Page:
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SPECIFIC PERFORMANCE FOR BREACH OF CONTRACT

Dictum

It is settled law that in an action for breach of contract in which claim for specific performance is made, there must be a valid, solid and existing and enforceable contract. The contract and the terms must be unequivocal and not based on the realm of conjecture. Similarly, the parties to the contract must have understood one another that they were entering a binding contract. Also, a party seeking to enforce a contract must show that all the conditions precedent have been fulfilled and that he has either performed, or is ready to perform all the terms which ought to have been performed by him. Again, where time is of essence or a condition precedent expressly or impliedly stated, and he is guilty of delay in performing his own part of the agreement, then such delay could count against him and might bar his claim for specific performance.

– Sanusi JCA. Enejo v. Nasir (2006)

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NATURE OF SPECIFIC PERFORMANCE AND WHEN IT WILL BE GRANTED

The appellant, with the above position as depicted, desires to have specific performance of the agreement between it and the 1st respondent ordered by the court in its favour. Specific performance has been defined in Black’s Law Dictionary Ninth Edition at page 1529 as ‘the rendering, as nearly as practicable, of a promised performance through a judgment or decree; a court ordered remedy that requires precise fulfilment of a legal or contractual obligation when monetary damages are inappropriate or inadequate, as when sale of real estate or a rare article is involved. Specific performance is an equitable remedy that lies within the court’s discretion to award whenever the common law remedy is insufficient.’ In making an order for specific performance, the court must exercise its discretion judicially and judiciously as well. The Judge has to be discreet and balance the interest of both sides properly in his bid to do justice to the contending parties. See: (University of Lagos v. Olaniyan (1985) 16 NSCC (Pt. 1) 98, 113; Eronini v. Iheuko (1989) 2 NSCC (Pt.1) 503, 513; (1980) 3 SC (Pt.1) 30.

— Fabiyi, JSC. Best Ltd. v. Blackwood Hodge (2011) – SC

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SPECIFIC PERFORMANCE DISTINGUISHED FROM DAMAGES

To sue for specific performance is to assume that a contract is still subsisting and therefore to insist that it should be performed. That will mean that the plaintiff will not want it repudiated unless for any other reason the court was unable to aid him to enforce specific performance of it. He may then fall back for remedy at common law for damages. Specific performance is a discretionary remedy. This does not mean that it will be granted or withheld arbitrarily; the discretion is a judicial discretion and is exercised on well settled principles. It means that in an action for the specific performance of a contract of the class usually enforced, the court may take into account circumstances which could not be taken into account in an action for damages for breach of contract, such as the conduct of the plaintiff, or the hardship which an order for specific performance will inflict on the defendant.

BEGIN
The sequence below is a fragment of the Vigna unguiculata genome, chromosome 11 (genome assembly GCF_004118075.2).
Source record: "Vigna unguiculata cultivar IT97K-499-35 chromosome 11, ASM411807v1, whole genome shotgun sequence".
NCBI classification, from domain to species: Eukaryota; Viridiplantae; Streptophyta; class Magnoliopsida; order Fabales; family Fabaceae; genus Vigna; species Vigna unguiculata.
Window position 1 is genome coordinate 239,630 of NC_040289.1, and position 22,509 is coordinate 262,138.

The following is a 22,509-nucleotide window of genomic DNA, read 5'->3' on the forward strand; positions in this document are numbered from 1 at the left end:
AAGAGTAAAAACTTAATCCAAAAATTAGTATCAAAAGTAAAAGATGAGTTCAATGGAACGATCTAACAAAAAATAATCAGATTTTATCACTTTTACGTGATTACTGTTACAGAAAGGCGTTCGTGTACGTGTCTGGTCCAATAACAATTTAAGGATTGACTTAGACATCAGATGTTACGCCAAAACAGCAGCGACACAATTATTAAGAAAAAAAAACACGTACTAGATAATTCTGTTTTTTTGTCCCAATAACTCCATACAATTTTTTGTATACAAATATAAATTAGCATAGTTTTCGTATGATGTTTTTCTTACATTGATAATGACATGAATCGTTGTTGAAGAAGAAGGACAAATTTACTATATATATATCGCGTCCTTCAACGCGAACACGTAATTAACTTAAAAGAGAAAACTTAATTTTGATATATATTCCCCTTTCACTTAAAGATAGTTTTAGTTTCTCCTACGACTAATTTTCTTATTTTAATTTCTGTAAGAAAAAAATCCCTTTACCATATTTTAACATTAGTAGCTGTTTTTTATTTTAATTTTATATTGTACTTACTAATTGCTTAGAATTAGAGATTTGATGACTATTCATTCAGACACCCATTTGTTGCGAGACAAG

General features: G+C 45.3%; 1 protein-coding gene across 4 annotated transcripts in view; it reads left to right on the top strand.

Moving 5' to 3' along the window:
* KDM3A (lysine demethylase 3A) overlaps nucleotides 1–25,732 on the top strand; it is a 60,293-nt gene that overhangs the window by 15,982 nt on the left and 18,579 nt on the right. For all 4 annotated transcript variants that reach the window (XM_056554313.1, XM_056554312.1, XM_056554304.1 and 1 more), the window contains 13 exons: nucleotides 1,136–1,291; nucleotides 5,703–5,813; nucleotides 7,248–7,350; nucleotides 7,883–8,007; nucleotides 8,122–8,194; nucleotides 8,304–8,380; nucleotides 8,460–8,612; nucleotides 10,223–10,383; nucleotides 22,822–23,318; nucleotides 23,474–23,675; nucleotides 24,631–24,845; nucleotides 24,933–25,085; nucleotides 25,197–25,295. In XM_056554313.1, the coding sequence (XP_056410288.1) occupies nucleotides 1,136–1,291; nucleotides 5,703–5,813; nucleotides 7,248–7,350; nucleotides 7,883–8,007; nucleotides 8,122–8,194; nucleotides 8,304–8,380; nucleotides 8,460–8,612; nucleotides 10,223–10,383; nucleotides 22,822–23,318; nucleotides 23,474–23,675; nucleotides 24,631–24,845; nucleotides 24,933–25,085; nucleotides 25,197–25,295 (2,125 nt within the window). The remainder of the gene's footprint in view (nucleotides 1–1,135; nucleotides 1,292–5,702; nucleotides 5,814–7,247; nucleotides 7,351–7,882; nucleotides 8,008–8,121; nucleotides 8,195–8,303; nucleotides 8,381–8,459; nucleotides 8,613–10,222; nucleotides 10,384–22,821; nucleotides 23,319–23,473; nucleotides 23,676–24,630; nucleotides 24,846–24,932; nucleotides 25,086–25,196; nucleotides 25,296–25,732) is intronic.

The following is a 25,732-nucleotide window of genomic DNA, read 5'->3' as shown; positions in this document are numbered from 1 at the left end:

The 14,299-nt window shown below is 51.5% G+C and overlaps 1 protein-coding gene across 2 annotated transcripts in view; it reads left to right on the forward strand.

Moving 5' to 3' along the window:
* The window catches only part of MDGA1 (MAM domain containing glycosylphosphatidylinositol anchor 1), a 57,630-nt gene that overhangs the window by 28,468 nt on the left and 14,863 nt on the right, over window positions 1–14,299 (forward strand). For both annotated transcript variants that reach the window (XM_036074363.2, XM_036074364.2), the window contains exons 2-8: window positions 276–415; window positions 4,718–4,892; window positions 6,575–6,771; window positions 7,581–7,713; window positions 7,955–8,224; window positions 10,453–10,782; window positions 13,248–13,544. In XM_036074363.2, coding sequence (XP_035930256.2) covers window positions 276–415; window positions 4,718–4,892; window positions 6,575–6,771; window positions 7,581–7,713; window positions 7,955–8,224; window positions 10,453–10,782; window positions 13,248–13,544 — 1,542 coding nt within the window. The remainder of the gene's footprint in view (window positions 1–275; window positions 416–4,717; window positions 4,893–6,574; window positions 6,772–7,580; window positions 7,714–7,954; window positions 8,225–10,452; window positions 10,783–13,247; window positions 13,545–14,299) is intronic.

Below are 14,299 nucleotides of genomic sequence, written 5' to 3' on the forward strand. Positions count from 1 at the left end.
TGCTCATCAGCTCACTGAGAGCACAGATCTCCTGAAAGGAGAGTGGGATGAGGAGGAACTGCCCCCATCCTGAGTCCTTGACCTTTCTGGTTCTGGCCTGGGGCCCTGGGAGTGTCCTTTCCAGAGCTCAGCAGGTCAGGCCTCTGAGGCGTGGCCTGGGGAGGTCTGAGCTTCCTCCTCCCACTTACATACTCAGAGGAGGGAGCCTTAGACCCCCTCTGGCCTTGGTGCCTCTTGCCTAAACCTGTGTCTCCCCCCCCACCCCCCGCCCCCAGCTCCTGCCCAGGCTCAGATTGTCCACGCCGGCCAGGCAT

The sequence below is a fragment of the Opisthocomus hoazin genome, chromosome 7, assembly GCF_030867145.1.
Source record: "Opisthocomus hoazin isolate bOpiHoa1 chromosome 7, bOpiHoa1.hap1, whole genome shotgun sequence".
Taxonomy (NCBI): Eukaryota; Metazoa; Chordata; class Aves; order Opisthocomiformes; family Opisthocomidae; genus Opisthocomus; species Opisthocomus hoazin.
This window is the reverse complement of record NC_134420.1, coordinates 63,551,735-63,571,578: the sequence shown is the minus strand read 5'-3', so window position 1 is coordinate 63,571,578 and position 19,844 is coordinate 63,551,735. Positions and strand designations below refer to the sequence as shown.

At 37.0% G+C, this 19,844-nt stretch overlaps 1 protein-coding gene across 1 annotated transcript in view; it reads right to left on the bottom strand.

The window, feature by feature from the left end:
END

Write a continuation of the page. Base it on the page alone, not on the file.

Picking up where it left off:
– Ba’Aba JCA. Enejo v. Nasir (2006)

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SPECIFIC PERFORMANCE REQUIRES EXACT PERFORMANCE OF A CONTRACT

Specific performance is the remedy of requiring exact performance of a contract in the specific form in which it was made or according to the precise terms agreed upon. It is the actual accomplishment of a contract by a party bound to fulfill it.

— A. Fabiyi, J.S.C. Ibekwe v. Nwosu (2011) – SC.108/2006

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THERE MUST BE PART PERFORMANCE TO WARRANT SPECIFIC PERFORMANCE

On the issue of whether the appellant established sufficient acts of part performance to support and order for specific performance, it is the view of the court below that there had been no part performance to warrant a specific performance. I have myself considered all the evidence led before the court but can find no reason to fault this finding. At all events, whether or not part performance was established by the appellant in this case cannot now be regarded as any matter of great moment. This is because of my finding that there can be no specific performance of an agreement for a lease such as Exhibit A when the parties had not reached a consensus ad idem on vital issues such as the commencement date. The covenant, rent and mode of determination of the lease among others.

– Iguh JSC. Nlewedim v. Uduma (1995)

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SPECIFIC PERFORMANCE OF CONTRACT OF SERVICE

The general rule is that the court will not grant specific performance of a contract of service. It therefore follows that a declaration to the effect that a contract of service still subsists is rarely made unless there are special circumstances to warrant making such a declaration. For example, where the contract of service has a legal or statutory flavour thus putting it over and above the ordinary master and servant relationship or where a special legal status such as a tenure of public office is attached to the contract of employment, in these circumstances, a court may use its discretion to declare that a contract of service still subsists. See: Olaniyan v. University of Lagos (2001) FWLR (Pt. 56) 808, (1985) 2 NWLR (Pt. 9) 559; Ewarami v. African Continental Bank Ltd. (1978) 4 SC 99 and Shitta-Bey v. Federal Public Service Commission (1981) 1 SC 40. –

Muhammad JCA. Osumah v. EBS (2004)

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